Down the Rabbit Hole

“Poetry is much more important than the truth, and, if you don’t believe that, try using the two methods to get laid.”
― Mark Forsyth, The Etymologicon: A Circular Stroll through the Hidden Connections of the English Language

“A poet is not somebody who has great thoughts. That is the menial duty of the philosopher. A poet is somebody who expresses his thoughts, however commonplace they may be, exquisitely. That is the one and only difference between the poet and everybody else.”
― Mark Forsyth, The Elements of Eloquence: How to Turn the Perfect English Phrase

The Window at Molly’s, the street (Decatur) unusually quiet, with notebook, vintage Esterbrook pen, and Molly’s frozen Irish Coffee

“Shakespeare was not a genius. He was, without the distant shadow of doubt, the most wonderful writer who ever breathed. But not a genius. No angels handed him his lines, no fairies proofread for him. Instead, he learnt techniques, he learnt tricks, and he learnt them well.”
― Mark Forsyth, The Elements of Eloquence: How to Turn the Perfect English Phrase

I picked up a book at the library – I picked it up by mistake because I was looking for books by John Forsyth (and there weren’t any). I picked up The Elements of Eloquence: Secrets of the Perfect Turn of Phrase by Mark Forsyth. I’m not sure why I stacked it on the checkout kiosk – but it turned out to be crackerjack – I really enjoyed it. The book is simple – forty chapters – each one dedicated to one rhetorical figure, discussing its use in literature, classic and profane, with an emphasis on Shakespeare. The chapter titles are intimidating, mostly Greek terms: Alliteration, Polyptoton, Antithesis, Merism, Blazon, Synaesthesia, Aposiopesis, Hyperbaton, Anadiplosis, Hypotaxis and Parataxis, – are the first few. Sounds like fun, doesn’t it?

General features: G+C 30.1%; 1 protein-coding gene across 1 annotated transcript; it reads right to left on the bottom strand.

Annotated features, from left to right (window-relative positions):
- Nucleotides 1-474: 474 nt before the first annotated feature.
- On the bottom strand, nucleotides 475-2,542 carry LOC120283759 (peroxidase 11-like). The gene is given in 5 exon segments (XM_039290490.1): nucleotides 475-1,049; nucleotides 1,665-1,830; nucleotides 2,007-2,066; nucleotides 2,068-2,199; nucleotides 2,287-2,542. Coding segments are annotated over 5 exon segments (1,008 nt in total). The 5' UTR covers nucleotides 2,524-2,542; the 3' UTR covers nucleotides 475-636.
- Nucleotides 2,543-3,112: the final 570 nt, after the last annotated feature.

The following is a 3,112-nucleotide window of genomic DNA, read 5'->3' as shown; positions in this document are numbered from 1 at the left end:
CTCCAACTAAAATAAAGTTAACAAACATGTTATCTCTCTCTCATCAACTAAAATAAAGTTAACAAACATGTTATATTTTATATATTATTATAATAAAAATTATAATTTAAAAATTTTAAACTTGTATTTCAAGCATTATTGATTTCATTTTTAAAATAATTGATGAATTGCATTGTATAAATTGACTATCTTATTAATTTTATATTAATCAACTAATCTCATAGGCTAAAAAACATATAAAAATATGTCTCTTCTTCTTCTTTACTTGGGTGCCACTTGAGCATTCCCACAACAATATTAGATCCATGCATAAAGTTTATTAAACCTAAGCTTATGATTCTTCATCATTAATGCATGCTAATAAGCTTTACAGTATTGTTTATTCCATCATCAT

Well, it is. Forsyth is a witty (sometimes too witty) writer that makes these ancient Greek mouthfuls entertaining and elucidating. As a writer – it’s like being given a bag of weapons that you can use to slay an unsuspecting reader. Most of these are things that are known to anyone that has spent too much time on the wrong end of a pen or with their nose between the book covers… but listing them, explaining them, exampling them, giving them names, gives them power and makes them easier to pull out of the wordsmith’s quiver and load into his quill.

If you are interested in words, get the book.

Now, once I have discovered something like this, and read it carefully (taking tens of pages of notes) – I can’t stop there. I have to go down the rabbit hole.

Forsyth has a handful of other books for me to read. I suspect I have more books to read than I have time left on this earth, but what the hell. He has a TED talk, and a handful of articles across the web.

And he has a blog.

It’s called Inky Fool – and has a lot of cool stuff in it.